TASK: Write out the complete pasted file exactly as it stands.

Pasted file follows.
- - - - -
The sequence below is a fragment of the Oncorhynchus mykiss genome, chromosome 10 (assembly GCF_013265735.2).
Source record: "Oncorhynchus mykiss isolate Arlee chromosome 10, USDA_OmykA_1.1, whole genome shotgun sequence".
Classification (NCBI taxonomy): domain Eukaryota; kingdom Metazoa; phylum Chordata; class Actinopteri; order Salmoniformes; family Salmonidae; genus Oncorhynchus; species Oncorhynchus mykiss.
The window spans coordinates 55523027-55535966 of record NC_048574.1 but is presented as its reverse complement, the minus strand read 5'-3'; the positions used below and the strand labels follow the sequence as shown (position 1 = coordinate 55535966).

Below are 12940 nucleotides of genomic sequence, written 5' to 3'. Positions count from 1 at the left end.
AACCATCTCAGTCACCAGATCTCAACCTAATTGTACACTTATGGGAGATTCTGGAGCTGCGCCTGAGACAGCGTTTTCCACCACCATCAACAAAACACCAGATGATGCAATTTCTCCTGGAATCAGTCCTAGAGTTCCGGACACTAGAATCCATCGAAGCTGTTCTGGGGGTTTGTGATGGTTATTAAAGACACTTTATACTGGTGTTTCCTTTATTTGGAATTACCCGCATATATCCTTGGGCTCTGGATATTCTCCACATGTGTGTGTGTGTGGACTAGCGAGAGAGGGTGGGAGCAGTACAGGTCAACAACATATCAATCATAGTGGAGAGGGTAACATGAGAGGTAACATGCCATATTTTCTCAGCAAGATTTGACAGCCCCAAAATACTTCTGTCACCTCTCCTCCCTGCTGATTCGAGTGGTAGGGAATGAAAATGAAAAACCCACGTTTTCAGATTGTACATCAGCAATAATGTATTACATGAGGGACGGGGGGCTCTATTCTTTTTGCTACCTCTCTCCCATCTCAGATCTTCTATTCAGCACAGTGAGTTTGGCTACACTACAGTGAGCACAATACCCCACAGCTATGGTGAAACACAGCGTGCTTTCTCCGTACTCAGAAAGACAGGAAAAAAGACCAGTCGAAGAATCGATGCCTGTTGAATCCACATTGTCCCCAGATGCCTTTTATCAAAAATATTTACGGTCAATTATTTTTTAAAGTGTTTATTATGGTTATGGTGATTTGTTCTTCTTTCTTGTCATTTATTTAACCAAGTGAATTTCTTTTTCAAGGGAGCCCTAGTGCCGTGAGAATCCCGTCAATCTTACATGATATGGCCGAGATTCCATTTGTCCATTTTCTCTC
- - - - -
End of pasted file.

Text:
The sequence below is a fragment of the Oncorhynchus mykiss genome, chromosome 10 (assembly GCF_013265735.2).
Source record: "Oncorhynchus mykiss isolate Arlee chromosome 10, USDA_OmykA_1.1, whole genome shotgun sequence".
Classification (NCBI taxonomy): domain Eukaryota; kingdom Metazoa; phylum Chordata; class Actinopteri; order Salmoniformes; family Salmonidae; genus Oncorhynchus; species Oncorhynchus mykiss.
The window spans coordinates 55523027-55535966 of record NC_048574.1 but is presented as its reverse complement, the minus strand read 5'-3'; the positions used below and the strand labels follow the sequence as shown (position 1 = coordinate 55535966).

Below are 12940 nucleotides of genomic sequence, written 5' to 3'. Positions count from 1 at the left end.
AACCATCTCAGTCACCAGATCTCAACCTAATTGTACACTTATGGGAGATTCTGGAGCTGCGCCTGAGACAGCGTTTTCCACCACCATCAACAAAACACCAGATGATGCAATTTCTCCTGGAATCAGTCCTAGAGTTCCGGACACTAGAATCCATCGAAGCTGTTCTGGGGGTTTGTGATGGTTATTAAAGACACTTTATACTGGTGTTTCCTTTATTTGGAATTACCCGCATATATCCTTGGGCTCTGGATATTCTCCACATGTGTGTGTGTGTGGACTAGCGAGAGAGGGTGGGAGCAGTACAGGTCAACAACATATCAATCATAGTGGAGAGGGTAACATGAGAGGTAACATGCCATATTTTCTCAGCAAGATTTGACAGCCCCAAAATACTTCTGTCACCTCTCCTCCCTGCTGATTCGAGTGGTAGGGAATGAAAATGAAAAACCCACGTTTTCAGATTGTACATCAGCAATAATGTATTACATGAGGGACGGGGGGCTCTATTCTTTTTGCTACCTCTCTCCCATCTCAGATCTTCTATTCAGCACAGTGAGTTTGGCTACACTACAGTGAGCACAATACCCCACAGCTATGGTGAAACACAGCGTGCTTTCTCCGTACTCAGAAAGACAGGAAAAAAGACCAGTCGAAGAATCGATGCCTGTTGAATCCACATTGTCCCCAGATGCCTTTTATCAAAAATATTTACGGTCAATTATTTTTTAAAGTGTTTATTATGGTTATGGTGATTTGTTCTTCTTTCTTGTCATTTATTTAACCAAGTGAATTTCTTTTTCAAGGGAGCCCTAGTGCCGTGAGAATCCCGTCAATCTTACATGATATGGCCGAGATTCCATTTGTCCATTTTCTCTC